First drug executive indicted in opioid crisis

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FILE – In this Feb. 19, 2013 file photo, OxyContin pills are arranged for a photo at a pharmacy in Montpelier, Vt. A panel of federal judges will decide whether lawsuits filed on behalf of babies born to opioid-addicted mothers should be separated from a larger federal case. Lawyers representing the babies and their guardians […]

The former head of a drug distributor has been indicted on what federal prosecutors say are the first-ever criminal charges against a drug company executive stemming from the opioid crisis.
    
The indictment unsealed Tuesday alleges former Rochester Drug Co-Operative CEO Laurence Doud III ordered subordinates to ignore red flags about certain customers to maximize company revenues and his own pay.
    
Doud and other top executives “made the deliberate decision” not to investigate, monitor or alert federal regulators about pharmacy customers they knew were providing oxycodone, fentanyl and other opioids to people who wanted them for non-medical uses, the indictment alleges.
    
Doud’s lawyer, Derrelle Janey, said the former executive intends to “fully defend” himself against the charges. Doud, who retired in 2017, alleged in a lawsuit last year that Rochester Drug Co-Operative tried using him as a scapegoat for its legal and regulatory troubles.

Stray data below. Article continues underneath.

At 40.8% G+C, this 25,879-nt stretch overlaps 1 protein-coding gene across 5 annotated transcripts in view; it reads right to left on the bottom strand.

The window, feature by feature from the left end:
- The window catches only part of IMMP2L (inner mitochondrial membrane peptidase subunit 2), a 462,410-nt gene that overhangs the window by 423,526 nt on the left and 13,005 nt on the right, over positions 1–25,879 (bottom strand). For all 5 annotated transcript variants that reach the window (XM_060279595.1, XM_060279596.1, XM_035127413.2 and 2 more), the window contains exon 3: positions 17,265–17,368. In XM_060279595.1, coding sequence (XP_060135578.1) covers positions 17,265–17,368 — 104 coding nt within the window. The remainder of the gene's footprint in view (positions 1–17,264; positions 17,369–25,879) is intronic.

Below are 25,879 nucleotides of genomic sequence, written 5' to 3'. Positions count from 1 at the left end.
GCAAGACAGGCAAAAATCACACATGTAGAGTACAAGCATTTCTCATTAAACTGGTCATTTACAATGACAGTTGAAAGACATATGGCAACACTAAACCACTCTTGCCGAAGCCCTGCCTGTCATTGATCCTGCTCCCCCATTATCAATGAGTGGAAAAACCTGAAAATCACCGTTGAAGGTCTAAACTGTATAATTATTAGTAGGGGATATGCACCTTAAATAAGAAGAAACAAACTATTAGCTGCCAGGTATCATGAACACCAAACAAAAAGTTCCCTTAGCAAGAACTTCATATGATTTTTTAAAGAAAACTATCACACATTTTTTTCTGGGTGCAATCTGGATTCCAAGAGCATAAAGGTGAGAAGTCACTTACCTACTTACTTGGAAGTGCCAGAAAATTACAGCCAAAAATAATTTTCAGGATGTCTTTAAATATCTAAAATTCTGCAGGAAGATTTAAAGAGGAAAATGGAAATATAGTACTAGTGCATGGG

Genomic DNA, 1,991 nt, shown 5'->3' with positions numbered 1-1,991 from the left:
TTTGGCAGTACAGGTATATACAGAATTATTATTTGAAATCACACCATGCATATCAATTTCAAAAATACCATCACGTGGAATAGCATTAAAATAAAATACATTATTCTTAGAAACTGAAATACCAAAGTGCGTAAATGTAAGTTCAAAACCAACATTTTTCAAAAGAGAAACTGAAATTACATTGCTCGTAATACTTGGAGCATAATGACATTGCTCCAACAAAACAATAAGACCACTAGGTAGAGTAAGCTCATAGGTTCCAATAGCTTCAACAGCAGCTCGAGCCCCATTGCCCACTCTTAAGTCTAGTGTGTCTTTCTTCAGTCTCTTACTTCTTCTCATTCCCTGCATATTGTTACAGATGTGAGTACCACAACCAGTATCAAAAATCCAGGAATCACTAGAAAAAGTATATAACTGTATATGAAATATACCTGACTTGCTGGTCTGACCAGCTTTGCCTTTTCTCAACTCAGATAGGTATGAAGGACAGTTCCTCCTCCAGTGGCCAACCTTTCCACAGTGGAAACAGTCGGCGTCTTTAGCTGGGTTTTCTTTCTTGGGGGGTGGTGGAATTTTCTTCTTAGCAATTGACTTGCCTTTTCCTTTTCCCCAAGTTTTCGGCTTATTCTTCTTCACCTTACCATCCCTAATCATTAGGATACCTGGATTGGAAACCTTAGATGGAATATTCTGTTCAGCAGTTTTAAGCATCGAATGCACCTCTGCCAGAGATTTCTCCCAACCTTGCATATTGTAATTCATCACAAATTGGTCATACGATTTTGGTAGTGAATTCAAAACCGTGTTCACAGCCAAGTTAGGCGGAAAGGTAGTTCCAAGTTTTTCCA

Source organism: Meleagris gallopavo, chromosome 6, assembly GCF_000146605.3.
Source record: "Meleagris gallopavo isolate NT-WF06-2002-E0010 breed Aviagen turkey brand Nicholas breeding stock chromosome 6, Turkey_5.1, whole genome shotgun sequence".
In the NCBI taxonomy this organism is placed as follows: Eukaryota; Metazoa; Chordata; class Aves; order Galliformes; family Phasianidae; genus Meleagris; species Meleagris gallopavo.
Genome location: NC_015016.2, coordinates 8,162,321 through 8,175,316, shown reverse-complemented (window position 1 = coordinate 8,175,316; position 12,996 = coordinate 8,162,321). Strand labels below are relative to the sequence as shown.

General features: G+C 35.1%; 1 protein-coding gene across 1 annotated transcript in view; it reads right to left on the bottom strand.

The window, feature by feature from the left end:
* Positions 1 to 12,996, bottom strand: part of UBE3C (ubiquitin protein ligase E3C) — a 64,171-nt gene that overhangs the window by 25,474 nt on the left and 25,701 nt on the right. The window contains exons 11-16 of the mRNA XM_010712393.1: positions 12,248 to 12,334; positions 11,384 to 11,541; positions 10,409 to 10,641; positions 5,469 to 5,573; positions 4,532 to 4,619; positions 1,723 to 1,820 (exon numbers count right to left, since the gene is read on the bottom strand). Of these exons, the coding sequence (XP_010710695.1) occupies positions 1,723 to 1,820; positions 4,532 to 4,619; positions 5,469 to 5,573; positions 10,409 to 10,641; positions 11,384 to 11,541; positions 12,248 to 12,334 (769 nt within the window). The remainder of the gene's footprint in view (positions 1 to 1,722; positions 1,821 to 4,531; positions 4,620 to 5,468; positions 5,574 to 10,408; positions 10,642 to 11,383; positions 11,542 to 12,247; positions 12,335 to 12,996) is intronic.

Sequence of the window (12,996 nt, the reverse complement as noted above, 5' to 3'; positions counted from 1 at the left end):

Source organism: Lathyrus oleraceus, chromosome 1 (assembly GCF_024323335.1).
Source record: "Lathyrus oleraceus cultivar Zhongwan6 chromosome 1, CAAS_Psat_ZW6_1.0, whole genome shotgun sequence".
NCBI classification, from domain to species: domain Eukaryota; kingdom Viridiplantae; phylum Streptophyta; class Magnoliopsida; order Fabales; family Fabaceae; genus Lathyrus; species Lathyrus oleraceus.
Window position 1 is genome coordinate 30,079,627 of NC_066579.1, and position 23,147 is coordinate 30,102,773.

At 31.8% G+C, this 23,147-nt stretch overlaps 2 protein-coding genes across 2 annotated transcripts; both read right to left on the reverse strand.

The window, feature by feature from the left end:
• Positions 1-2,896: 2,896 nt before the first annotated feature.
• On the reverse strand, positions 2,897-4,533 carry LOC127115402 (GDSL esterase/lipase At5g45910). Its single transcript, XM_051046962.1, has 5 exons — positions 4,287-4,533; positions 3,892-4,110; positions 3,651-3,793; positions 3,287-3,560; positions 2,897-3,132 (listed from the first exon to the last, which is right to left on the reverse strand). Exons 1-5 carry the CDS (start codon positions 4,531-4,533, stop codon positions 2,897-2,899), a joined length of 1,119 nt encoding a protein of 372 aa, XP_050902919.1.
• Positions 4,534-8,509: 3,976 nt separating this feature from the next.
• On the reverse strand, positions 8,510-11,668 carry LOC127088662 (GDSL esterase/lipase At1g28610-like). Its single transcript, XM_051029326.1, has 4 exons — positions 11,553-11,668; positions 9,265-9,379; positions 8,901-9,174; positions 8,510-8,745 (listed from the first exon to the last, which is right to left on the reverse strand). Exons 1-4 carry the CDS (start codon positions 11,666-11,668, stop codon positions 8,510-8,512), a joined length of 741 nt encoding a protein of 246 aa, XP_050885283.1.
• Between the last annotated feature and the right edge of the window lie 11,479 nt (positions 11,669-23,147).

An indictment charging Rochester Drug Co-Operative was also unsealed Tuesday.
    
The Rochester, New York-based company said it has reached a deferred prosecution agreement, will pay a $20 million fine to resolve a civil complaint, and consented to three years of independent compliance monitoring.
    
The company is one of the nation’s ten largest distributors of pharmaceutical products, with over 1,300 pharmacy customers and over $1 billion in revenue per year. The company says the vast majority of its customers are small, independent pharmacies.
    
“We made mistakes,” company spokesman Jeff Eller said in an emailed statement. “RDC understands that these mistakes, directed by former management, have serious consequences…. We accept responsibility for those mistakes. We can do better, we are doing better, and we will do better.”
    
Another former company executive, William Pietruszewski, who was chief of compliance, reached a cooperation agreement with prosecutors.
 

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